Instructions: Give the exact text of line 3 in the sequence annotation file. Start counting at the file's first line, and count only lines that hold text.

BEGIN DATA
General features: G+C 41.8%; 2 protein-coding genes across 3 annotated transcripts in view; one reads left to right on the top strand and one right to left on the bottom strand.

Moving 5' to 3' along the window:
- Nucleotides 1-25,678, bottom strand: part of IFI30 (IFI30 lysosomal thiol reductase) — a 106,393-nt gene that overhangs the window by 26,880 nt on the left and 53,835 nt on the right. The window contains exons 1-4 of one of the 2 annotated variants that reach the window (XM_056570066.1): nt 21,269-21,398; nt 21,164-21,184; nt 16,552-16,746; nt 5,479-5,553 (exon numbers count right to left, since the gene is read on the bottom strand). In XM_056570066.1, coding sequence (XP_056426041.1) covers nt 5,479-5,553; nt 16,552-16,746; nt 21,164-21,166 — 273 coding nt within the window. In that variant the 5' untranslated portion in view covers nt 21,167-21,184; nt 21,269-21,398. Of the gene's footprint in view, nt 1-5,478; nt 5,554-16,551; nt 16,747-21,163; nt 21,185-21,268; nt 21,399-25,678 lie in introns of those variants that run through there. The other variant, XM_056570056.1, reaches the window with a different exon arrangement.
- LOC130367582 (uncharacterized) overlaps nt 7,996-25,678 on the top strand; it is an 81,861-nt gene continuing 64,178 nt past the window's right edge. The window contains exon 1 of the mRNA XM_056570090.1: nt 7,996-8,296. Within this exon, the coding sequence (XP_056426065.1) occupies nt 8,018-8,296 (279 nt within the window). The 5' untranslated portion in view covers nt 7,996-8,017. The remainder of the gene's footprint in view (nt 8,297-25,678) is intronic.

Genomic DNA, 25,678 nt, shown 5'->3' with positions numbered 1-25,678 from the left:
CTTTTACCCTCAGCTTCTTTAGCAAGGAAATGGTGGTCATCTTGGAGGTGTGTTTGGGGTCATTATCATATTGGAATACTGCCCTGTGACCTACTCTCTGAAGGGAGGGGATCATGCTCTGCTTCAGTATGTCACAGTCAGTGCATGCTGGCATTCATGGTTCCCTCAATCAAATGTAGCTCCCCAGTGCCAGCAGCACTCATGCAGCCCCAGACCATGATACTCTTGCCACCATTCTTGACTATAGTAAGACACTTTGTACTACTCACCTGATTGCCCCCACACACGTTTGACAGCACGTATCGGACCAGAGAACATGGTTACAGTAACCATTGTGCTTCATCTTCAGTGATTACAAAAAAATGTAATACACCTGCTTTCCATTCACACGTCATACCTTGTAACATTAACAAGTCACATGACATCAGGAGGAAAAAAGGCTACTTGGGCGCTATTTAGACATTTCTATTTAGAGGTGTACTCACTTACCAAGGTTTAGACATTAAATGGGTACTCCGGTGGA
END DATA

- Nucleotides 1-25,678, bottom strand: part of IFI30 (IFI30 lysosomal thiol reductase) — a 106,393-nt gene that overhangs the window by 26,880 nt on the left and 53,835 nt on the right. The window contains exons 1-4 of one of the 2 annotated variants that reach the window (XM_056570066.1): nt 21,269-21,398; nt 21,164-21,184; nt 16,552-16,746; nt 5,479-5,553 (exon numbers count right to left, since the gene is read on the bottom strand). In XM_056570066.1, coding sequence (XP_056426041.1) covers nt 5,479-5,553; nt 16,552-16,746; nt 21,164-21,166 — 273 coding nt within the window. In that variant the 5' untranslated portion in view covers nt 21,167-21,184; nt 21,269-21,398. Of the gene's footprint in view, nt 1-5,478; nt 5,554-16,551; nt 16,747-21,163; nt 21,185-21,268; nt 21,399-25,678 lie in introns of those variants that run through there. The other variant, XM_056570056.1, reaches the window with a different exon arrangement.